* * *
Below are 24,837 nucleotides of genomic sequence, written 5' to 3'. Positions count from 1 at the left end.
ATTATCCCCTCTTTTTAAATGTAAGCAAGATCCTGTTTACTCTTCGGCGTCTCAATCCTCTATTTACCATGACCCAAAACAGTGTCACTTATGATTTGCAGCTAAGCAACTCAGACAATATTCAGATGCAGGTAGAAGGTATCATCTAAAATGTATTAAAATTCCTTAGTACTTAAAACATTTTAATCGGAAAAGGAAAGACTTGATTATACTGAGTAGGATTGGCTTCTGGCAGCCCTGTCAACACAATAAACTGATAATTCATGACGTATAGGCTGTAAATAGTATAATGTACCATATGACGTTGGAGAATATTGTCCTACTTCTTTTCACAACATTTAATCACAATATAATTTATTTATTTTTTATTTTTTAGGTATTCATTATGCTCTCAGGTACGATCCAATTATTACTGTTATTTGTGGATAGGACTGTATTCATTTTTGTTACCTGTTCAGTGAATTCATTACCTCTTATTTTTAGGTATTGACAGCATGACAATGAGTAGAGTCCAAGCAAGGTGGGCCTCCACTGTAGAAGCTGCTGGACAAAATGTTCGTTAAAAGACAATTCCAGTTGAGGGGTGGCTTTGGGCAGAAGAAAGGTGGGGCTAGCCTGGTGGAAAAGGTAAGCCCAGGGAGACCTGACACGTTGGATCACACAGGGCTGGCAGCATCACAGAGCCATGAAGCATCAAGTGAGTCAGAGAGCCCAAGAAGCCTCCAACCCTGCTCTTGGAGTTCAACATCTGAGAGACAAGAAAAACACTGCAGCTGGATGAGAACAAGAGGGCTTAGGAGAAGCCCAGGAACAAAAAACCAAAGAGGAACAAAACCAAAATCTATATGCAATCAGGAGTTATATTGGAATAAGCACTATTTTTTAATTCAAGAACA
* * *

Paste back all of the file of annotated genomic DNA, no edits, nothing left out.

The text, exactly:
Below are 24,837 nucleotides of genomic sequence, written 5' to 3'. Positions count from 1 at the left end.
ATTATCCCCTCTTTTTAAATGTAAGCAAGATCCTGTTTACTCTTCGGCGTCTCAATCCTCTATTTACCATGACCCAAAACAGTGTCACTTATGATTTGCAGCTAAGCAACTCAGACAATATTCAGATGCAGGTAGAAGGTATCATCTAAAATGTATTAAAATTCCTTAGTACTTAAAACATTTTAATCGGAAAAGGAAAGACTTGATTATACTGAGTAGGATTGGCTTCTGGCAGCCCTGTCAACACAATAAACTGATAATTCATGACGTATAGGCTGTAAATAGTATAATGTACCATATGACGTTGGAGAATATTGTCCTACTTCTTTTCACAACATTTAATCACAATATAATTTATTTATTTTTTATTTTTTAGGTATTCATTATGCTCTCAGGTACGATCCAATTATTACTGTTATTTGTGGATAGGACTGTATTCATTTTTGTTACCTGTTCAGTGAATTCATTACCTCTTATTTTTAGGTATTGACAGCATGACAATGAGTAGAGTCCAAGCAAGGTGGGCCTCCACTGTAGAAGCTGCTGGACAAAATGTTCGTTAAAAGACAATTCCAGTTGAGGGGTGGCTTTGGGCAGAAGAAAGGTGGGGCTAGCCTGGTGGAAAAGGTAAGCCCAGGGAGACCTGACACGTTGGATCACACAGGGCTGGCAGCATCACAGAGCCATGAAGCATCAAGTGAGTCAGAGAGCCCAAGAAGCCTCCAACCCTGCTCTTGGAGTTCAACATCTGAGAGACAAGAAAAACACTGCAGCTGGATGAGAACAAGAGGGCTTAGGAGAAGCCCAGGAACAAAAAACCAAAGAGGAACAAAACCAAAATCTATATGCAATCAGGAGTTATATTGGAATAAGCACTATTTTTTAATTCAAGAACA